Many of the other discussion group participants echoed the sentiments of this shared services director. For example, a director-level employee for a global water-cleanliness solutions provider commented on the difficulty of employing automation due to struggles in managing process exceptions and getting process participants to agree upon a standard process flow. Now, considering that all of the discussion group participants are capable people and work for organizations that are obviously prioritizing investment in technologies to improve the business, how can we begin to diagnose the challenges that many of them are facing? Can these types of automation challenges be solved by simply obtaining a thorough understanding of the business processes the automation is intended to streamline? I say yes.

But first, process management (and coffee)

For the record, this is not the first time I have asserted that perhaps technology is wagging the dog in far too many organizations today. It may be that this is the case in the scenarios above. I submit that a significant reason why these organizations experienced struggles to get automation efforts off the ground can be linked to a lack of process management within the business. As a reminder, process management is the practice of improving company performance through managing and optimizing business processes. Automation is a tactic for process optimization and logically follows initial process documentation and management. Flipping the order – or ignoring process documentation entirely – will lead to frustration. As Marcia Williams writes for “You are also probably wondering if [process mapping] is worthwhile. It is if you want to avoid burning your money.”[1]

Process management is the practice of improving company performance through managing and optimizing business processes.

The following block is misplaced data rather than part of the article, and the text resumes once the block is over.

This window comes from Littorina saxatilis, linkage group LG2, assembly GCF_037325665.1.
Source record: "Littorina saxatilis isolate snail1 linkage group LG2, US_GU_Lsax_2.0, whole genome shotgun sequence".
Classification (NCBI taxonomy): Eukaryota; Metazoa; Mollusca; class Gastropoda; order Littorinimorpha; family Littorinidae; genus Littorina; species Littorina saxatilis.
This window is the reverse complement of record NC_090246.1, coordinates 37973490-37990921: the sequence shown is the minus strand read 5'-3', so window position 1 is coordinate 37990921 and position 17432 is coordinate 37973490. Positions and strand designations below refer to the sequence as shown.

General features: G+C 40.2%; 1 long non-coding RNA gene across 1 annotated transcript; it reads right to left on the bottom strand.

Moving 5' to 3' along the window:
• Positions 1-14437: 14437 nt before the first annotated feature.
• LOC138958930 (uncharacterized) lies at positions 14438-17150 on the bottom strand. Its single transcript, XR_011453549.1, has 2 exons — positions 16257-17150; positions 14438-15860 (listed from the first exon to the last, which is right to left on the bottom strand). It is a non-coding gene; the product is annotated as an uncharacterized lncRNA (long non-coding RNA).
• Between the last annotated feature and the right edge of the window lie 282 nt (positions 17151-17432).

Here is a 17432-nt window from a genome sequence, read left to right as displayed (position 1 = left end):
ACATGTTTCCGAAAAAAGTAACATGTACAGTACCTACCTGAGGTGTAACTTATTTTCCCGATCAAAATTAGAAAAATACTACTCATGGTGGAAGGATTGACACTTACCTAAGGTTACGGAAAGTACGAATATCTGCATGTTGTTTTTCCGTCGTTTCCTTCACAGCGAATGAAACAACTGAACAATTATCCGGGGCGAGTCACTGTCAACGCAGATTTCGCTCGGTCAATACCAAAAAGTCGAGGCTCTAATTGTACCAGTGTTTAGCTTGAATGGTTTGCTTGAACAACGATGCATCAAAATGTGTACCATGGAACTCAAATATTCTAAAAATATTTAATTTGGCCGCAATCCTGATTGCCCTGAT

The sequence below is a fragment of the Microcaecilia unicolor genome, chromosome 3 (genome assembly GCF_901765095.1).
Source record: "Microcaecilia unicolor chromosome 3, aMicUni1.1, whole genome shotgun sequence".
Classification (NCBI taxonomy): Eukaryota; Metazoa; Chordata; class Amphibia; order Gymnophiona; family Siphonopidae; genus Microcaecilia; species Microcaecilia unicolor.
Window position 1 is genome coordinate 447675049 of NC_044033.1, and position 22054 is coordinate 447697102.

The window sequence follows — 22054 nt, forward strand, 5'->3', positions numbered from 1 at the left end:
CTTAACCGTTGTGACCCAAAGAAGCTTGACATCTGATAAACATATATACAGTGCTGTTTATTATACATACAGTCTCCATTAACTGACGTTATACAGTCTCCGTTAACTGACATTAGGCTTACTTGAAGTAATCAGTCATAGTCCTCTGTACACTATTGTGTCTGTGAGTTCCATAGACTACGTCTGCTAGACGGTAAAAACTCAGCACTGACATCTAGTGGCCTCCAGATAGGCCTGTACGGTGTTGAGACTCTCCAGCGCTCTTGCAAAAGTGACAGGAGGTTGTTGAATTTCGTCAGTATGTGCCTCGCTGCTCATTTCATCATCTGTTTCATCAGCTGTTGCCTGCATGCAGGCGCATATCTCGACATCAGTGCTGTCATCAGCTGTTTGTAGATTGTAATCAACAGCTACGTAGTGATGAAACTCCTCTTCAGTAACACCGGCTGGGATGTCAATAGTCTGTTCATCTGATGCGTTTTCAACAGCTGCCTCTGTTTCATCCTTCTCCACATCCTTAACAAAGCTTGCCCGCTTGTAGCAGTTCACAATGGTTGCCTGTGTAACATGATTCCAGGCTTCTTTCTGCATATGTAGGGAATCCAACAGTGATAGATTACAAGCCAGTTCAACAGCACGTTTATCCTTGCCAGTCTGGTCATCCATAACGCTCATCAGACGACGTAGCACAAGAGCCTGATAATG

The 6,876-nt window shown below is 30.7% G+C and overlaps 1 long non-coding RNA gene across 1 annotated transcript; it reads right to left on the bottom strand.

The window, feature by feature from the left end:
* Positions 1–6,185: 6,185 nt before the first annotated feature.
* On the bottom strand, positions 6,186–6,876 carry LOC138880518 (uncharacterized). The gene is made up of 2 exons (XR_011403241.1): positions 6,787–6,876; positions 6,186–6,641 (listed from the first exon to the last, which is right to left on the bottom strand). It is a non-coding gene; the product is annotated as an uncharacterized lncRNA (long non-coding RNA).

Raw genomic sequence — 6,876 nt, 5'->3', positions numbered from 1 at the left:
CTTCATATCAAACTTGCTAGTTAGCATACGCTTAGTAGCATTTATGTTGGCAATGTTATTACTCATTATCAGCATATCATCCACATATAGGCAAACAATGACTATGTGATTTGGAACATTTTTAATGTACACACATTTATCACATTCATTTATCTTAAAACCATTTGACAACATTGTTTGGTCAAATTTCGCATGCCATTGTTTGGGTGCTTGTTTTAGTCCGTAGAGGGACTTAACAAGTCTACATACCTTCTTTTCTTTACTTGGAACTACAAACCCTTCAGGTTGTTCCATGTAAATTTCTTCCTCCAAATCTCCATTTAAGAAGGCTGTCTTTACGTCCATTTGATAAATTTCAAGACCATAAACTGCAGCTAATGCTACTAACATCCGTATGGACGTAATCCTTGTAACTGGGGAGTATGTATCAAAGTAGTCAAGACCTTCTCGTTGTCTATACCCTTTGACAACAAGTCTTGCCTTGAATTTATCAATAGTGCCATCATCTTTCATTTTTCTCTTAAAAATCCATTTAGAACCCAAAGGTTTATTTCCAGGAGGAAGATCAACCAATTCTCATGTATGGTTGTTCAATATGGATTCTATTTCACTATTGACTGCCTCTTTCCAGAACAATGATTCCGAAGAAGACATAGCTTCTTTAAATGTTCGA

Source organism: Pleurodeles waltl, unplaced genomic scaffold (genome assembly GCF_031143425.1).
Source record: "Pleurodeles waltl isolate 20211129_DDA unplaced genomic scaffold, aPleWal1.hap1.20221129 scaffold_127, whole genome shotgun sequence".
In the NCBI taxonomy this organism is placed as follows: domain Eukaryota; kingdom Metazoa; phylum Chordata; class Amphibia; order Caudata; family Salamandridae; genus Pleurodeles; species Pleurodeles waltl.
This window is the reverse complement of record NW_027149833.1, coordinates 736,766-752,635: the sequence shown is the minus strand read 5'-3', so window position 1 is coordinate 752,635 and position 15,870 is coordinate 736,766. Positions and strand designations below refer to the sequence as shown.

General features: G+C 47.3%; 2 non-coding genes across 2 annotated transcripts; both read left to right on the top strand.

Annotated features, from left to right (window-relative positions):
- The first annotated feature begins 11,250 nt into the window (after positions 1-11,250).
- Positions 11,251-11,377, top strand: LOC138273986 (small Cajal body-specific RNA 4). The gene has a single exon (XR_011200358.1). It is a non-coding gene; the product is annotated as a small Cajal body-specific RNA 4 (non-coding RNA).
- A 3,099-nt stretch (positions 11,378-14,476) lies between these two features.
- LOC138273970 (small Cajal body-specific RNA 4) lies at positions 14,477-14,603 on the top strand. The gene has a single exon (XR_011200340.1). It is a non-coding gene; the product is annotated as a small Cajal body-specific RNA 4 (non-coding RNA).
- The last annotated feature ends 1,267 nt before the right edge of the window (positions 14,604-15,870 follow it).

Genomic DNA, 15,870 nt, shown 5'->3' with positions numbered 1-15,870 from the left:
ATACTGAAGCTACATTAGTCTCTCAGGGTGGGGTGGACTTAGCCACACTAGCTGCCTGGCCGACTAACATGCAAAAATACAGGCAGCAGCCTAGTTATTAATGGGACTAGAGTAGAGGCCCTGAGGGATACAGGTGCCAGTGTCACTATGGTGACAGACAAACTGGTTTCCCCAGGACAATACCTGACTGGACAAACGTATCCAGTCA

So, what is the solution? Well, at a minimum, organizations that want to employ process automation should be documenting and managing those processes they wish to automate. After all, it only makes sense to start an automation project knowing the true flow of a process: What inputs are needed? What roles are involved? Where do the hand-offs occur? What systems are used? What instructions are followed? How does the process perform against key performance metrics? What outputs are produced? What exceptions and variations exist? These are the types of clarifying questions a functioning process management system can answer. Without having the answers to these questions, automation projects will struggle to even make headway, or worse, will be completed and implemented creating more inefficiencies for the business. As Tom Taulli warns regarding RPA projects (applicable to workflow automation as well): “Rushing to implement RPA will probably mean getting subpar results. There first must be a thorough analysis and understanding of your current processes. Otherwise you’ll likely be just automating inefficiencies.”[2]

A final exhortation

Much more could be said about the benefits of expanding process management beyond just the processes you want to automate. In short, enterprise process management can provide up-to-date playbooks for front-line workers, governed process documentation for audit or compliance purposes, a baseline for process re-engineering efforts, and, as we have discussed, accurate process data to support automation projects.

At a minimum, get your process documentation in order before you begin building automation components. But if possible, do not simply settle for employing process management for those one-off automation projects, but seek to expand the practice across your department or enterprise and begin reaping the benefits of documented and governed standard processes.

To read Matt’s original blog, visit Simplifying Processes.


[1] Marcia Williams in Forbes.

[2] Tom Taulli in Forbes.